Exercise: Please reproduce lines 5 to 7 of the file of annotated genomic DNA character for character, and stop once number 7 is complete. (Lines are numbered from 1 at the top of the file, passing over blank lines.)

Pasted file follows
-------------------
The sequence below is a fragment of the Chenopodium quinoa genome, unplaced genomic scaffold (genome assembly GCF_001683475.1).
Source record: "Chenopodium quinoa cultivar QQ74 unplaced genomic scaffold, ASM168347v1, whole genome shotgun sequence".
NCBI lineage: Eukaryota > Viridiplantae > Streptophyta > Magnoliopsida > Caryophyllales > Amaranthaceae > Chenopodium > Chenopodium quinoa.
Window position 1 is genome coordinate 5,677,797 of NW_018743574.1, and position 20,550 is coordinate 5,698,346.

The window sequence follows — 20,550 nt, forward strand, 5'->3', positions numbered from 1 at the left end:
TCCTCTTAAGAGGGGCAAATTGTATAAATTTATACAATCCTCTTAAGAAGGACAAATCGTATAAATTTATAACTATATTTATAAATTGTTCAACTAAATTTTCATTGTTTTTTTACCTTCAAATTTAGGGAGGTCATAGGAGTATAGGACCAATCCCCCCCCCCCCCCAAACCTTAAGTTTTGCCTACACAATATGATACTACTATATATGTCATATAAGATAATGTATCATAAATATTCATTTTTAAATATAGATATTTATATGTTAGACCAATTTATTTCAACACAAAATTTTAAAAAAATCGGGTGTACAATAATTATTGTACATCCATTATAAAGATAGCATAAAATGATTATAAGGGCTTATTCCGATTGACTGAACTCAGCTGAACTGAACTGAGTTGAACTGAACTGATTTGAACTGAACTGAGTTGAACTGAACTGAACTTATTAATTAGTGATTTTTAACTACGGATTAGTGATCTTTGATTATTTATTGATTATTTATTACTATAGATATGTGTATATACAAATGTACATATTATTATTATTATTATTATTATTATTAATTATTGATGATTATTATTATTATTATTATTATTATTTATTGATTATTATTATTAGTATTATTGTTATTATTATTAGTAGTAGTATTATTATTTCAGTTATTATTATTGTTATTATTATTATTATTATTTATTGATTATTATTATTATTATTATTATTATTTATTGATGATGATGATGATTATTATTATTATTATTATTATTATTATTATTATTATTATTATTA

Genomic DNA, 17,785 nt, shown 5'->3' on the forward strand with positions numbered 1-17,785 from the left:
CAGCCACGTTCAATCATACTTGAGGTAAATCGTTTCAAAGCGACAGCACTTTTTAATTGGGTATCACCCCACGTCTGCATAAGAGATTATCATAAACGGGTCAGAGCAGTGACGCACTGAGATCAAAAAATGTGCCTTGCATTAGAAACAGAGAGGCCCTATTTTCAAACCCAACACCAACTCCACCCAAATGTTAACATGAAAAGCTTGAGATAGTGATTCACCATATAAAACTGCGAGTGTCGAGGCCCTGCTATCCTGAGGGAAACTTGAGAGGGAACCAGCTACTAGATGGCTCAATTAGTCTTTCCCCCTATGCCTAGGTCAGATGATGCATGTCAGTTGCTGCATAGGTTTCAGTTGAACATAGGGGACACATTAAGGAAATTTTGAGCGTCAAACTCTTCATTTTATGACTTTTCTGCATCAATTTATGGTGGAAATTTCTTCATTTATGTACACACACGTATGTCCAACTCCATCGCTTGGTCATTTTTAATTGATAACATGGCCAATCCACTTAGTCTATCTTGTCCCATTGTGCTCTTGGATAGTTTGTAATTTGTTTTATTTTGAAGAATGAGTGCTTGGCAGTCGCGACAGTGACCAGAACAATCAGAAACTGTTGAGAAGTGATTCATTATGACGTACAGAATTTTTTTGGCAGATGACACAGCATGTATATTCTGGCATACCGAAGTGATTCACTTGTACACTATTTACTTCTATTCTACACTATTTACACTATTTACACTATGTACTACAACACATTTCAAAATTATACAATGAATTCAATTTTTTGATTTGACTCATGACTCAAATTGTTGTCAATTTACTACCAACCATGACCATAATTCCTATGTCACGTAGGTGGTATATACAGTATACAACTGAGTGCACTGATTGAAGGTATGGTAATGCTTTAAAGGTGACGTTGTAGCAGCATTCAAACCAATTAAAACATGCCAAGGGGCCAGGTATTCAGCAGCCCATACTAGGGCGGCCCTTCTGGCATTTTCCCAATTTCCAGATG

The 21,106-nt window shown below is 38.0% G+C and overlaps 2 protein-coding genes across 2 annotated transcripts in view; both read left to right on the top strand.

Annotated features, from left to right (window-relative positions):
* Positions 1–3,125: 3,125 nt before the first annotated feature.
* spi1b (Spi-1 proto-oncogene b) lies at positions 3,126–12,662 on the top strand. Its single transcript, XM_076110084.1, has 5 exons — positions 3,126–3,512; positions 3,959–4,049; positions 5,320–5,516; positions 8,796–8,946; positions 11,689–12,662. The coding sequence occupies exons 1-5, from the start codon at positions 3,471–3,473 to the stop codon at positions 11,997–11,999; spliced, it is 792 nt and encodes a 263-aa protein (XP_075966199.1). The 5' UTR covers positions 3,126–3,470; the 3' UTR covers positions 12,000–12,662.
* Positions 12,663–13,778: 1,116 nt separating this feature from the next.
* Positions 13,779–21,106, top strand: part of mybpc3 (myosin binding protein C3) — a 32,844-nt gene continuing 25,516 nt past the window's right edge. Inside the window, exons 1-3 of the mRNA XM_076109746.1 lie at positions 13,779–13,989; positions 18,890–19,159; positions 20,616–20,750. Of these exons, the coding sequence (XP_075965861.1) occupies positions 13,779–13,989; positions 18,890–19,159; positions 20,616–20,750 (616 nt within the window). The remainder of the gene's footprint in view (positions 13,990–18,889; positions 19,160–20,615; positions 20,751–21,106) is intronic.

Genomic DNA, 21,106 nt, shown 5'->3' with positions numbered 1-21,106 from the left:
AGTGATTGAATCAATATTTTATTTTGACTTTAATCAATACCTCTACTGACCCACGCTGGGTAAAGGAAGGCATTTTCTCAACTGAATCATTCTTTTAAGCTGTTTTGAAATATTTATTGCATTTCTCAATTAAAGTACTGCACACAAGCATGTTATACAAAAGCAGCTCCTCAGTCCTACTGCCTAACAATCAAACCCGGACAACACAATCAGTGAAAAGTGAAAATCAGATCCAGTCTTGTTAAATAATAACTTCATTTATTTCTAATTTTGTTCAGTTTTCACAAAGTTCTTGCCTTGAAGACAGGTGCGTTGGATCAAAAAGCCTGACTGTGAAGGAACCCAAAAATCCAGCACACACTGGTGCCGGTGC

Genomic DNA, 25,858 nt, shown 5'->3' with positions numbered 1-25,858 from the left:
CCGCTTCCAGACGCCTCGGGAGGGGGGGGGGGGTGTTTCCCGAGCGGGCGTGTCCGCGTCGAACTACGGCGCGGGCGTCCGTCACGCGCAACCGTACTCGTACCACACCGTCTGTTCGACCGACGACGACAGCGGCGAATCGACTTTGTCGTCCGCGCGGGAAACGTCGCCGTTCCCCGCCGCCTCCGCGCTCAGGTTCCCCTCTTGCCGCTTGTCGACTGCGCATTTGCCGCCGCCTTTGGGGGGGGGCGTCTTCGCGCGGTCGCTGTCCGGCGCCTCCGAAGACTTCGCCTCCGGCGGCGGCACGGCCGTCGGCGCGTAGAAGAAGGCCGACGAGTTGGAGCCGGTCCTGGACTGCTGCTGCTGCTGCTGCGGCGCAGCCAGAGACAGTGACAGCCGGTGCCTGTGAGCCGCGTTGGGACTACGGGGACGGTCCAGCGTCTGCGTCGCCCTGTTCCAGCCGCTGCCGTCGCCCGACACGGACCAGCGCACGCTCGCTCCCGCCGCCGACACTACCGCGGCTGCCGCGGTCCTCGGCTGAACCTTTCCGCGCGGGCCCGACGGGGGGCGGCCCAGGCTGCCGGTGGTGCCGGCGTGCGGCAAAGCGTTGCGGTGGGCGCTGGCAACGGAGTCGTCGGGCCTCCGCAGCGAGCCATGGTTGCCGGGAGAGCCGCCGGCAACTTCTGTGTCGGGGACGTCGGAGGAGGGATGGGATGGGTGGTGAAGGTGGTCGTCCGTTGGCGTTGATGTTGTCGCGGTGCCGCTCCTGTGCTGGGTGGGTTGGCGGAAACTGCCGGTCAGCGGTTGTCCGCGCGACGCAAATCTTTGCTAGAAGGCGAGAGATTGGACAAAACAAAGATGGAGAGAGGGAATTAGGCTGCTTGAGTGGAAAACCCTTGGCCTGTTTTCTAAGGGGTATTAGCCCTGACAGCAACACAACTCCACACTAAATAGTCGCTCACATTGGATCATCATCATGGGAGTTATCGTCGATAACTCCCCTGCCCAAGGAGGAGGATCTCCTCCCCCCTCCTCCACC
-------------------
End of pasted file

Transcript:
The window sequence follows — 20,550 nt, forward strand, 5'->3', positions numbered from 1 at the left end:
TCCTCTTAAGAGGGGCAAATTGTATAAATTTATACAATCCTCTTAAGAAGGACAAATCGTATAAATTTATAACTATATTTATAAATTGTTCAACTAAATTTTCATTGTTTTTTTACCTTCAAATTTAGGGAGGTCATAGGAGTATAGGACCAATCCCCCCCCCCCCCCAAACCTTAAGTTTTGCCTACACAATATGATACTACTATATATGTCATATAAGATAATGTATCATAAATATTCATTTTTAAATATAGATATTTATATGTTAGACCAATTTATTTCAACACAAAATTTTAAAAAAATCGGGTGTACAATAATTATTGTACATCCATTATAAAGATAGCATAAAATGATTATAAGGGCTTATTCCGATTGACTGAACTCAGCTGAACTGAACTGAGTTGAACTGAACTGATTTGAACTGAACTGAGTTGAACTGAACTGAACTTATTAATTAGTGATTTTTAACTACGGATTAGTGATCTTTGATTATTTATTGATTATTTATTACTATAGATATGTGTATATACAAATGTACATATTATTATTATTATTATTATTATTATTAATTATTGATGATTATTATTATTATTATTATTATTATTTATTGATTATTATTATTAGTATTATTGTTATTATTATTAGTAGTAGTATTATTATTTCAGTTATTATTATTGTTATTATTATTATTATTATTTATTGATTATTATTATTATTATTATTATTATTTATTGATGATGATGATGATTATTATTATTATTATTATTATTATTATTATTATTATTATTATTA

Genomic DNA, 17,785 nt, shown 5'->3' on the forward strand with positions numbered 1-17,785 from the left: